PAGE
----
Fallout showrunners talk about the show's take on New Vegas: 'The idea that the wasteland stays as it is decade-to-decade is preposterous to us'

 Still image from Fallout series on Prime - Maximus out of his power armor.
Still image from Fallout series on Prime - Maximus out of his power armor.

I will begin by stating the obvious: There are going to be spoilers about the Fallout television show on Amazon. Much like being in the neighborhood when a nuclear blast goes off, you can either avert your eyes or suffer the consequences.

The Fallout series on Amazon is a hit, but not everyone is entirely happy with it. I am of course talking about lore nerds who take issue with the game's handling of New Vegas. Todd Howard himself shot down fan theories that Bethesda was attempting to use the show to retcon Obsidian's Fallout: New Vegas from official existence, but as Chris Livingston noted in his own deep-dive debunkification of those theories, there were still questions left unanswered.

And seriously, this is where the spoilers begin.

The Fallout series ends with a shot of the city of New Vegas in a dire state: No neon lights or flashing signs, debris in the streets, and broken gates at the walls. It's a startling contrast to the bright, lively city that appeared in Fallout: New Vegas. So if New Vegas isn't being retconned, then what happened?

Chris' theory, simply put, is that shit happened, and apparently that's pretty much the case.

"All we really want the audience to know is that things have happened, so that there isn't an expectation that we pick the show up in season two, following one of the myriad canon endings that depend on your choices when you play [Fallout: New Vegas]," showrunner Graham Wagner said in an interview with GQ (via Eurogamer).

"We really wanted to imply, guys, the world has progressed, and the idea that the wasteland stays as it is decade-to-decade is preposterous to us. It’s just a place [of] constant tragedy, events, horrors—here's a constant churn of trauma. We're definitely implying more has occurred."

That's an interesting perspective, because while I would never think to contradict the people actually making the Fallout show, I feel like to a large extent the opposite is true. More than 100 years separate the events of Fallout and Fallout 4 (Fallout 76 is set even earlier than the first Fallout game) and yet nothing meaningful has changed: The world remains a shattered, irradiated mess, with "civilization" reduced to small pockets of survivors struggling to eke out an existence amidst the twin horrors of mutants and fascism. I'm not a committed follower of the lore so that's an admittedly casual perspective, but really, what has changed? A century after the first time we stepped outside the vault, everything still sucks and shows no sign of changing.

But that may be an overly broad perspective. Ron Perlman said "war never changes" and perhaps that's applicable here too. The world remains a hot mess because we choose to make it so, but it's the actions we take within those choices that matter on a day-to-day basis. Which is not the most optimistic attitude to have, but one seemingly held, or at least recognized, by Wagner and fellow showrunner Geneva Robertson-Dworet.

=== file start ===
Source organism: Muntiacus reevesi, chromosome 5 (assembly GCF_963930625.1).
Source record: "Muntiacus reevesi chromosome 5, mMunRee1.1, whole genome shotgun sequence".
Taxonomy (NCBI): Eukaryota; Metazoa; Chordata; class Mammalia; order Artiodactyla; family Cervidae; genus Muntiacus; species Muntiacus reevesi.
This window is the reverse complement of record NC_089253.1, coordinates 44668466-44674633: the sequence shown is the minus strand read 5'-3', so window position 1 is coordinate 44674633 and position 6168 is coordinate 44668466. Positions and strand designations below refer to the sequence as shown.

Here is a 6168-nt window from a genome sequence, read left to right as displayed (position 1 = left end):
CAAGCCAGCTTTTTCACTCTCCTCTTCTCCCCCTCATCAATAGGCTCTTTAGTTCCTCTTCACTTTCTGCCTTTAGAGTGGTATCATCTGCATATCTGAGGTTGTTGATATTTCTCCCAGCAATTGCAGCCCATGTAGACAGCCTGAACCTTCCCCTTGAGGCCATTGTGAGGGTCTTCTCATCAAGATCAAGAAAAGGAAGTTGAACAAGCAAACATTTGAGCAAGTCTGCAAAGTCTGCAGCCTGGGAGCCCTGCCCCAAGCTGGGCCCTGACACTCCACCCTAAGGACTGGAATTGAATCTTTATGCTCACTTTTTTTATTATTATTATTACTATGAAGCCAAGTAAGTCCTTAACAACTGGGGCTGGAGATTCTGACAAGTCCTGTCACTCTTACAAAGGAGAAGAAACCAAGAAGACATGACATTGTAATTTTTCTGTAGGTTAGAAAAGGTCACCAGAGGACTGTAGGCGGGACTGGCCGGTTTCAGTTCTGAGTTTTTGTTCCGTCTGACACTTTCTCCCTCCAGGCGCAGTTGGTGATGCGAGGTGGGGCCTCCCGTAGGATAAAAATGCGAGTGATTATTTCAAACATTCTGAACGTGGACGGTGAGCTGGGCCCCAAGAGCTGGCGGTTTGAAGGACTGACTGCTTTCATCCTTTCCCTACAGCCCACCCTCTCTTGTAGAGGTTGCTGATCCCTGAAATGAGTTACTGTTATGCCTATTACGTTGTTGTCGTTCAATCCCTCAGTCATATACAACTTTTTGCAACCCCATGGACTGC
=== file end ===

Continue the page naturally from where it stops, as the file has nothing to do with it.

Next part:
"I think it would have been a mistake to go from the retro-futuristic America to another America that has been fully civilised and the NCR is doing everything great," Wagner said in response to a question about the controversial decision to nuke Shady Sands. "We love Deadwood. I think if there was a fourth season of Deadwood, there'd be insurance companies, there'd be traffic, and it wouldn't be a Western anymore. We wanted to live in that first season of Deadwood space, of like, 'What's going to happen? Where is everything?'

"It really was our belief, also, that though there are the events of the games, it's not frozen after that. History is not static. It keeps going, and entropy is a constant. Which is a less flashy way of saying 'war never changes'."

"It seems inevitably the message of the Fallout games is that we will veer towards destruction of some kind, and our best efforts to restart civilization may be doomed," Robertson-Dworet said.

Ruined or not, it sure sounds like the second season of Fallout will focus at least some of its attention on New Vegas. "The idea that more stuff has happened, and that we're not leaving worlds as we left them, was sort of the philosophy of approaching the first season being set in Los Angeles," Wagner said.

"We do hope to continue that, and create story on top of story... That's been the entire exercise from the jump, right? 25 years of games, how do you do something on top of it, like a teetering Jenga tower. But that was always the goal. So we are hoping to do that again in another area that is strongly implied by the finale of the first season."

In case that wasn't quite pointed enough, referring to the closing shot of New Vegas at the end of the final episode, he added, "It sure would be strange if we went off to New York City after that."

Amazon confirmed last week that a second season of Fallout is on the way. Hopefully then we'll finally discover what "things" really happened to the jewel of the post-nuclear desert.